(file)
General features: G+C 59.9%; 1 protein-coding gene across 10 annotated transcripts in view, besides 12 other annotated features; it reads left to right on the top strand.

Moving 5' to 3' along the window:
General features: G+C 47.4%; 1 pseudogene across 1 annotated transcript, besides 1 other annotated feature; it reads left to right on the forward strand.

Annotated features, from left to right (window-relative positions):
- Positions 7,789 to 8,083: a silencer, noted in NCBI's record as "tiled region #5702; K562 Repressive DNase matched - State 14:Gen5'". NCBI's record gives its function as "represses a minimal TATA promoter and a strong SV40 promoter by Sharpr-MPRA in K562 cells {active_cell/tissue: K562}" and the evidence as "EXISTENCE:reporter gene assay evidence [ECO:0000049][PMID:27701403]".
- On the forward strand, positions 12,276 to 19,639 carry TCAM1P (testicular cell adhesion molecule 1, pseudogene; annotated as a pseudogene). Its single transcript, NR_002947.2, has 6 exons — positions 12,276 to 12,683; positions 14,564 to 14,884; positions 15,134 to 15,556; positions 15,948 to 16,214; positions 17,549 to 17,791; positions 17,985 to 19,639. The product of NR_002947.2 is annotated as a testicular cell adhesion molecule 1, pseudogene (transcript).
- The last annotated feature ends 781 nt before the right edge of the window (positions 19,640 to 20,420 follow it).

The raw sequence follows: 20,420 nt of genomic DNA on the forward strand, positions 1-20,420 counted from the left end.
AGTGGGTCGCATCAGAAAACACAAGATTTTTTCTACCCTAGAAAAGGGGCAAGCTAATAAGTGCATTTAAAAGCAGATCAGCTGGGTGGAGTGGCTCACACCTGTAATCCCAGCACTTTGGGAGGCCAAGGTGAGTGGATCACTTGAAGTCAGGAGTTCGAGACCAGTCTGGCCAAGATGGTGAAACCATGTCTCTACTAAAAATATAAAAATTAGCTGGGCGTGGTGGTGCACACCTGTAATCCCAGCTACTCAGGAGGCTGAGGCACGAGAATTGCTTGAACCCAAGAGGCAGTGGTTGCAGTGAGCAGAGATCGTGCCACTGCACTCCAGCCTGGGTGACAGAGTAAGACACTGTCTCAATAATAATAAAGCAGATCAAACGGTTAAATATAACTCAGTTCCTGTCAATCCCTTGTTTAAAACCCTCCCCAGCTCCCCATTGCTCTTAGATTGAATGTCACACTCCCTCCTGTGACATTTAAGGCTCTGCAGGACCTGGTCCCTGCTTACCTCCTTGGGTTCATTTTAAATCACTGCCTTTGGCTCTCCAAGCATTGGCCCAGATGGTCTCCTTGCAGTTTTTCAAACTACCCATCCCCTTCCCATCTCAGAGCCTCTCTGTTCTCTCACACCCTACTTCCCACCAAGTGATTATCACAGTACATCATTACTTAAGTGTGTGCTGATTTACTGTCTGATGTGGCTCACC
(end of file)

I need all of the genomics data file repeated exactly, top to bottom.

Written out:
General features: G+C 59.9%; 1 protein-coding gene across 10 annotated transcripts in view, besides 12 other annotated features; it reads left to right on the top strand.

Moving 5' to 3' along the window:
General features: G+C 47.4%; 1 pseudogene across 1 annotated transcript, besides 1 other annotated feature; it reads left to right on the forward strand.

Annotated features, from left to right (window-relative positions):
- Positions 7,789 to 8,083: a silencer, noted in NCBI's record as "tiled region #5702; K562 Repressive DNase matched - State 14:Gen5'". NCBI's record gives its function as "represses a minimal TATA promoter and a strong SV40 promoter by Sharpr-MPRA in K562 cells {active_cell/tissue: K562}" and the evidence as "EXISTENCE:reporter gene assay evidence [ECO:0000049][PMID:27701403]".
- On the forward strand, positions 12,276 to 19,639 carry TCAM1P (testicular cell adhesion molecule 1, pseudogene; annotated as a pseudogene). Its single transcript, NR_002947.2, has 6 exons — positions 12,276 to 12,683; positions 14,564 to 14,884; positions 15,134 to 15,556; positions 15,948 to 16,214; positions 17,549 to 17,791; positions 17,985 to 19,639. The product of NR_002947.2 is annotated as a testicular cell adhesion molecule 1, pseudogene (transcript).
- The last annotated feature ends 781 nt before the right edge of the window (positions 19,640 to 20,420 follow it).

The raw sequence follows: 20,420 nt of genomic DNA on the forward strand, positions 1-20,420 counted from the left end.
AGTGGGTCGCATCAGAAAACACAAGATTTTTTCTACCCTAGAAAAGGGGCAAGCTAATAAGTGCATTTAAAAGCAGATCAGCTGGGTGGAGTGGCTCACACCTGTAATCCCAGCACTTTGGGAGGCCAAGGTGAGTGGATCACTTGAAGTCAGGAGTTCGAGACCAGTCTGGCCAAGATGGTGAAACCATGTCTCTACTAAAAATATAAAAATTAGCTGGGCGTGGTGGTGCACACCTGTAATCCCAGCTACTCAGGAGGCTGAGGCACGAGAATTGCTTGAACCCAAGAGGCAGTGGTTGCAGTGAGCAGAGATCGTGCCACTGCACTCCAGCCTGGGTGACAGAGTAAGACACTGTCTCAATAATAATAAAGCAGATCAAACGGTTAAATATAACTCAGTTCCTGTCAATCCCTTGTTTAAAACCCTCCCCAGCTCCCCATTGCTCTTAGATTGAATGTCACACTCCCTCCTGTGACATTTAAGGCTCTGCAGGACCTGGTCCCTGCTTACCTCCTTGGGTTCATTTTAAATCACTGCCTTTGGCTCTCCAAGCATTGGCCCAGATGGTCTCCTTGCAGTTTTTCAAACTACCCATCCCCTTCCCATCTCAGAGCCTCTCTGTTCTCTCACACCCTACTTCCCACCAAGTGATTATCACAGTACATCATTACTTAAGTGTGTGCTGATTTACTGTCTGATGTGGCTCACC